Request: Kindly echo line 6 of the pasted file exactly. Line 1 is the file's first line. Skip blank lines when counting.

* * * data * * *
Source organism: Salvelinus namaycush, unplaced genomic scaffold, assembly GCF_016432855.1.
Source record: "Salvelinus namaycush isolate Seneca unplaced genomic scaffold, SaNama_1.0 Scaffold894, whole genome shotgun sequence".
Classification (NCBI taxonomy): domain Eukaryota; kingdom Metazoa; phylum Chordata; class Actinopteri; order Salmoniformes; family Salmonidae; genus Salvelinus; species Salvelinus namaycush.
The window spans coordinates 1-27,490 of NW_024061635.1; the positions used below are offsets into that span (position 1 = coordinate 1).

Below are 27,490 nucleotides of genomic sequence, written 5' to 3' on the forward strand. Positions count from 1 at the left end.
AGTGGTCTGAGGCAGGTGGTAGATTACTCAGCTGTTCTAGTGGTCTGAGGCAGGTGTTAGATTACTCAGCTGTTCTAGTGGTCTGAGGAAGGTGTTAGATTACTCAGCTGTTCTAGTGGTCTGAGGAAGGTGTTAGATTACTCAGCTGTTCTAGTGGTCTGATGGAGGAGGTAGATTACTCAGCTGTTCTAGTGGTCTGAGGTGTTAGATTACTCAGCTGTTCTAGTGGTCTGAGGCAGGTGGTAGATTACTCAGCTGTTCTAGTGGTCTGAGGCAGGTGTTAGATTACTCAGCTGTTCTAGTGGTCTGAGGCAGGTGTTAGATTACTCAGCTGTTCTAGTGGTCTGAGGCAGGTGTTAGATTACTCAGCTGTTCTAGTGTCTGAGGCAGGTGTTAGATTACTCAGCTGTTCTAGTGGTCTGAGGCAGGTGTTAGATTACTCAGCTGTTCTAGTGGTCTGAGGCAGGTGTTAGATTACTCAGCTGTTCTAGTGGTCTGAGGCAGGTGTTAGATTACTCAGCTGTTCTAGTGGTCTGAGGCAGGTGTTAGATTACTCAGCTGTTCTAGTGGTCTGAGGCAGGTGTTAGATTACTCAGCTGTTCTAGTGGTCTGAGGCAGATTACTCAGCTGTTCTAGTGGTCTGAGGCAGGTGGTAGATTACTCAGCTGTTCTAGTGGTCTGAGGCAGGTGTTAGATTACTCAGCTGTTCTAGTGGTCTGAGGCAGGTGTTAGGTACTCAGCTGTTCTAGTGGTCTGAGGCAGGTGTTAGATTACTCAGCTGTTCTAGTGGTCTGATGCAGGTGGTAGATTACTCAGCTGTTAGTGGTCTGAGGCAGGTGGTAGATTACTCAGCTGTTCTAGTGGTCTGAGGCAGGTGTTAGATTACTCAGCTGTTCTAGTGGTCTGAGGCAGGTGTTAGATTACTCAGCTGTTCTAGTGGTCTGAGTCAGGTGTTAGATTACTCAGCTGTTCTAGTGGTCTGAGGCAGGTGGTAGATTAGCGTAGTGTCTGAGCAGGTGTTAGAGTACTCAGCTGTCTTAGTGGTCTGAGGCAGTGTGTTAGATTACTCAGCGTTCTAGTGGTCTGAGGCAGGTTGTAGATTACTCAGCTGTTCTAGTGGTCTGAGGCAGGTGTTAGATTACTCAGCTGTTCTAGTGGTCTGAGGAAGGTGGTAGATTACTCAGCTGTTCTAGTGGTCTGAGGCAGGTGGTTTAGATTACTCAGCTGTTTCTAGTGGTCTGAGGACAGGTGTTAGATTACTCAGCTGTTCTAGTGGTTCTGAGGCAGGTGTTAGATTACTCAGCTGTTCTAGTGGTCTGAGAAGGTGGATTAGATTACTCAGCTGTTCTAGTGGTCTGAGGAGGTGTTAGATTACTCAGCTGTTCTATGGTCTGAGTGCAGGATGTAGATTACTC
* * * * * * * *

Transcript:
AGTGGTCTGAGGCAGGTGGTAGATTACTCAGCTGTTCTAGTGGTCTGAGGCAGGTGTTAGATTACTCAGCTGTTCTAGTGGTCTGAGGAAGGTGTTAGATTACTCAGCTGTTCTAGTGGTCTGAGGAAGGTGTTAGATTACTCAGCTGTTCTAGTGGTCTGATGGAGGAGGTAGATTACTCAGCTGTTCTAGTGGTCTGAGGTGTTAGATTACTCAGCTGTTCTAGTGGTCTGAGGCAGGTGGTAGATTACTCAGCTGTTCTAGTGGTCTGAGGCAGGTGTTAGATTACTCAGCTGTTCTAGTGGTCTGAGGCAGGTGTTAGATTACTCAGCTGTTCTAGTGGTCTGAGGCAGGTGTTAGATTACTCAGCTGTTCTAGTGTCTGAGGCAGGTGTTAGATTACTCAGCTGTTCTAGTGGTCTGAGGCAGGTGTTAGATTACTCAGCTGTTCTAGTGGTCTGAGGCAGGTGTTAGATTACTCAGCTGTTCTAGTGGTCTGAGGCAGGTGTTAGATTACTCAGCTGTTCTAGTGGTCTGAGGCAGGTGTTAGATTACTCAGCTGTTCTAGTGGTCTGAGGCAGGTGTTAGATTACTCAGCTGTTCTAGTGGTCTGAGGCAGATTACTCAGCTGTTCTAGTGGTCTGAGGCAGGTGGTAGATTACTCAGCTGTTCTAGTGGTCTGAGGCAGGTGTTAGATTACTCAGCTGTTCTAGTGGTCTGAGGCAGGTGTTAGGTACTCAGCTGTTCTAGTGGTCTGAGGCAGGTGTTAGATTACTCAGCTGTTCTAGTGGTCTGATGCAGGTGGTAGATTACTCAGCTGTTAGTGGTCTGAGGCAGGTGGTAGATTACTCAGCTGTTCTAGTGGTCTGAGGCAGGTGTTAGATTACTCAGCTGTTCTAGTGGTCTGAGGCAGGTGTTAGATTACTCAGCTGTTCTAGTGGTCTGAGTCAGGTGTTAGATTACTCAGCTGTTCTAGTGGTCTGAGGCAGGTGGTAGATTAGCGTAGTGTCTGAGCAGGTGTTAGAGTACTCAGCTGTCTTAGTGGTCTGAGGCAGTGTGTTAGATTACTCAGCGTTCTAGTGGTCTGAGGCAGGTTGTAGATTACTCAGCTGTTCTAGTGGTCTGAGGCAGGTGTTAGATTACTCAGCTGTTCTAGTGGTCTGAGGAAGGTGGTAGATTACTCAGCTGTTCTAGTGGTCTGAGGCAGGTGGTTTAGATTACTCAGCTGTTTCTAGTGGTCTGAGGACAGGTGTTAGATTACTCAGCTGTTCTAGTGGTTCTGAGGCAGGTGTTAGATTACTCAGCTGTTCTAGTGGTCTGAGAAGGTGGATTAGATTACTCAGCTGTTCTAGTGGTCTGAGGAGGTGTTAGATTACTCAGCTGTTCTATGGTCTGAGTGCAGGATGTAGATTACTC